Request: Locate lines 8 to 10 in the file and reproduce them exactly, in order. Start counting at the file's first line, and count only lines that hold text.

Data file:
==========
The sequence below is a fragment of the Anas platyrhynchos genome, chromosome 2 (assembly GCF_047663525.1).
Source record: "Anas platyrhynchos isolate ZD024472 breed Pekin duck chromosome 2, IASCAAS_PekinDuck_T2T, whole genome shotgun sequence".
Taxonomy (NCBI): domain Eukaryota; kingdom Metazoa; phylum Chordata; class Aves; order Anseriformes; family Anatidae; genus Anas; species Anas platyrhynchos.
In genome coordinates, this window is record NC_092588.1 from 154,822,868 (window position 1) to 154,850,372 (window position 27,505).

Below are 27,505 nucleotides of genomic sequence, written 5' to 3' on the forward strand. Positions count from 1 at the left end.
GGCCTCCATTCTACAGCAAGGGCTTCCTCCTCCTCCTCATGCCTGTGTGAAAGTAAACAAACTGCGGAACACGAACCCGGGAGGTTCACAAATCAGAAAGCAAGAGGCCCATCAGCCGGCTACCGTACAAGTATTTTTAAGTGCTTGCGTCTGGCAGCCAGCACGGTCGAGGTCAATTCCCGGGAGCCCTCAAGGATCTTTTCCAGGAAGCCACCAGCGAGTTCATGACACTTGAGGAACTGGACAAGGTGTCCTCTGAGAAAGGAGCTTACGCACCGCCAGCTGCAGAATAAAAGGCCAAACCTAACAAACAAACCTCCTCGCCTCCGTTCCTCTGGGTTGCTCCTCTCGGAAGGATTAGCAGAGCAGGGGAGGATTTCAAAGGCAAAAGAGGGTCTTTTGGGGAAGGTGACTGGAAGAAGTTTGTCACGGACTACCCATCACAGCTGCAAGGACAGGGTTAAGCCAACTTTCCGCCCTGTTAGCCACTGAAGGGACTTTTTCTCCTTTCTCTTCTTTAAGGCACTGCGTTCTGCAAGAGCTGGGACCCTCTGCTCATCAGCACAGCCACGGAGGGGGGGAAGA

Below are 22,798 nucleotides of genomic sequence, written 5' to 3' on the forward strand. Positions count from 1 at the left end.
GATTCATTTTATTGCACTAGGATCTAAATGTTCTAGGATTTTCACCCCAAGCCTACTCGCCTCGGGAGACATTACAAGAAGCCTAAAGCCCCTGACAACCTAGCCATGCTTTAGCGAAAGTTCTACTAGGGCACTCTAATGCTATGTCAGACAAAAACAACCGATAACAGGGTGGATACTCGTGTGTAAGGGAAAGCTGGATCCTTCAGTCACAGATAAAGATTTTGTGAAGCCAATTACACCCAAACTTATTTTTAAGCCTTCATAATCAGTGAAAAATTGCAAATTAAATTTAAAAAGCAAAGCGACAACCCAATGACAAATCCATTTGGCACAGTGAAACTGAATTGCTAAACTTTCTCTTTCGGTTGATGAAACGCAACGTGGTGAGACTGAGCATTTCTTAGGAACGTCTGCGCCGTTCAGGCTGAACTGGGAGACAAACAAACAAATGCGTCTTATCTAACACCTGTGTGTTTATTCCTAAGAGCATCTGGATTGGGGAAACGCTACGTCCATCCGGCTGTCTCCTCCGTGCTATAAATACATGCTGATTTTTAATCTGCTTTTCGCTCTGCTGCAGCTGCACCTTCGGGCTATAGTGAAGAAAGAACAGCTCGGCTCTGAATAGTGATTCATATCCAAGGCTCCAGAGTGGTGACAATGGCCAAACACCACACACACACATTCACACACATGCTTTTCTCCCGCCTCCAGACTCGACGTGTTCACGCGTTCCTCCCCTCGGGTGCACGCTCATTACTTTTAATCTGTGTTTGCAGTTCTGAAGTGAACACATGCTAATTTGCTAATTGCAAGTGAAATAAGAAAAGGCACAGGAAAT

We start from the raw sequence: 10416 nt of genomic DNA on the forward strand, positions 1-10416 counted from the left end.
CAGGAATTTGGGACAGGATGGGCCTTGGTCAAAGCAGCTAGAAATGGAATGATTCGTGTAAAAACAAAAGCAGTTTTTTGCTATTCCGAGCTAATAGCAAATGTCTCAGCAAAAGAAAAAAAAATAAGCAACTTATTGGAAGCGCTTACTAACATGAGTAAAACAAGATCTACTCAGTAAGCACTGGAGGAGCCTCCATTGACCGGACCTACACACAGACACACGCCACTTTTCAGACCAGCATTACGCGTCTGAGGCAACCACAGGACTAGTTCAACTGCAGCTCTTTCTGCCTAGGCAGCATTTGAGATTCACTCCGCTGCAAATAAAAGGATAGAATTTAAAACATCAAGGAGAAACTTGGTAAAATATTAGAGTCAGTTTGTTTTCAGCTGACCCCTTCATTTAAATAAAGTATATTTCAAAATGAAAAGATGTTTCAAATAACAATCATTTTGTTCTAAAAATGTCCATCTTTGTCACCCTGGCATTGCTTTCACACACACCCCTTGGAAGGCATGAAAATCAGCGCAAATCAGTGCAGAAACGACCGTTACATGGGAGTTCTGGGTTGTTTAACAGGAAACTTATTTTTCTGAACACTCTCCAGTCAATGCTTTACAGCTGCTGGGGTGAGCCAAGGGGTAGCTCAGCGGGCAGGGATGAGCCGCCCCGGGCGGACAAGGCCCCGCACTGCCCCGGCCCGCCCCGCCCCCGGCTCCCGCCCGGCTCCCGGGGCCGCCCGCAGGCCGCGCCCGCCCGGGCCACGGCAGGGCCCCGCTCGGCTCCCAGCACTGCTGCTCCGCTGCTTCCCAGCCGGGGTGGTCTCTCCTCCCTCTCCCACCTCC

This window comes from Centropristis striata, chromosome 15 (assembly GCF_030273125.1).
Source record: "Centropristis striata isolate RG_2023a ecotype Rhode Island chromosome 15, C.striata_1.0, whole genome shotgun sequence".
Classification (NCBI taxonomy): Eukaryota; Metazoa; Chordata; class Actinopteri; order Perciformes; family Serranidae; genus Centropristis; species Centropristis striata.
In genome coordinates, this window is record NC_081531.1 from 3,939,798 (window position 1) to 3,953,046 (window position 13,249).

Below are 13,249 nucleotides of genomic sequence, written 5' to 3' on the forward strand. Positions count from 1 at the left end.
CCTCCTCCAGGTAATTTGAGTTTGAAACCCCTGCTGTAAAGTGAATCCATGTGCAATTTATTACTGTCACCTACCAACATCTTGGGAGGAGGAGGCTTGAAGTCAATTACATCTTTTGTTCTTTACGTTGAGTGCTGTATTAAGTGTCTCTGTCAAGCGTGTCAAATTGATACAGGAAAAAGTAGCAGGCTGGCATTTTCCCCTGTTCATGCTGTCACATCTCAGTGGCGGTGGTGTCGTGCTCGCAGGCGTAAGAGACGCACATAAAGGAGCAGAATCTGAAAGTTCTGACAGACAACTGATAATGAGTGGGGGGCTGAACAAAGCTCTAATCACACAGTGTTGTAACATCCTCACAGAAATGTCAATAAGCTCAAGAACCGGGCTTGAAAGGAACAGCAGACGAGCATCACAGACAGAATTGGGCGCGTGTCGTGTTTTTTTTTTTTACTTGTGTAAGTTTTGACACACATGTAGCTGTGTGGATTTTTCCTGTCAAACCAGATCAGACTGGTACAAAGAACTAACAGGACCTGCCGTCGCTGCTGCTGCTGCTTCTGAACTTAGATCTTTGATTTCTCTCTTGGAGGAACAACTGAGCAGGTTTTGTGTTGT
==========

GATTCATTTTATTGCACTAGGATCTAAATGTTCTAGGATTTTCACCCCAAGCCTACTCGCCTCGGGAGACATTACAAGAAGCCTAAAGCCCCTGACAACCTAGCCATGCTTTAGCGAAAGTTCTACTAGGGCACTCTAATGCTATGTCAGACAAAAACAACCGATAACAGGGTGGATACTCGTGTGTAAGGGAAAGCTGGATCCTTCAGTCACAGATAAAGATTTTGTGAAGCCAATTACACCCAAACTTATTTTTAAGCCTTCATAATCAGTGAAAAATTGCAAATTAAATTTAAAAAGCAAAGCGACAACCCAATGACAAATCCATTTGGCACAGTGAAACTGAATTGCTAAACTTTCTCTTTCGGTTGATGAAACGCAACGTGGTGAGACTGAGCATTTCTTAGGAACGTCTGCGCCGTTCAGGCTGAACTGGGAGACAAACAAACAAATGCGTCTTATCTAACACCTGTGTGTTTATTCCTAAGAGCATCTGGATTGGGGAAACGCTACGTCCATCCGGCTGTCTCCTCCGTGCTATAAATACATGCTGATTTTTAATCTGCTTTTCGCTCTGCTGCAGCTGCACCTTCGGGCTATAGTGAAGAAAGAACAGCTCGGCTCTGAATAGTGATTCATATCCAAGGCTCCAGAGTGGTGACAATGGCCAAACACCACACACACACATTCACACACATGCTTTTCTCCCGCCTCCAGACTCGACGTGTTCACGCGTTCCTCCCCTCGGGTGCACGCTCATTACTTTTAATCTGTGTTTGCAGTTCTGAAGTGAACACATGCTAATTTGCTAATTGCAAGTGAAATAAGAAAAGGCACAGGAAAT

We start from the raw sequence: 10416 nt of genomic DNA on the forward strand, positions 1-10416 counted from the left end.
CAGGAATTTGGGACAGGATGGGCCTTGGTCAAAGCAGCTAGAAATGGAATGATTCGTGTAAAAACAAAAGCAGTTTTTTGCTATTCCGAGCTAATAGCAAATGTCTCAGCAAAAGAAAAAAAAATAAGCAACTTATTGGAAGCGCTTACTAACATGAGTAAAACAAGATCTACTCAGTAAGCACTGGAGGAGCCTCCATTGACCGGACCTACACACAGACACACGCCACTTTTCAGACCAGCATTACGCGTCTGAGGCAACCACAGGACTAGTTCAACTGCAGCTCTTTCTGCCTAGGCAGCATTTGAGATTCACTCCGCTGCAAATAAAAGGATAGAATTTAAAACATCAAGGAGAAACTTGGTAAAATATTAGAGTCAGTTTGTTTTCAGCTGACCCCTTCATTTAAATAAAGTATATTTCAAAATGAAAAGATGTTTCAAATAACAATCATTTTGTTCTAAAAATGTCCATCTTTGTCACCCTGGCATTGCTTTCACACACACCCCTTGGAAGGCATGAAAATCAGCGCAAATCAGTGCAGAAACGACCGTTACATGGGAGTTCTGGGTTGTTTAACAGGAAACTTATTTTTCTGAACACTCTCCAGTCAATGCTTTACAGCTGCTGGGGTGAGCCAAGGGGTAGCTCAGCGGGCAGGGATGAGCCGCCCCGGGCGGACAAGGCCCCGCACTGCCCCGGCCCGCCCCGCCCCCGGCTCCCGCCCGGCTCCCGGGGCCGCCCGCAGGCCGCGCCCGCCCGGGCCACGGCAGGGCCCCGCTCGGCTCCCAGCACTGCTGCTCCGCTGCTTCCCAGCCGGGGTGGTCTCTCCTCCCTCTCCCACCTCC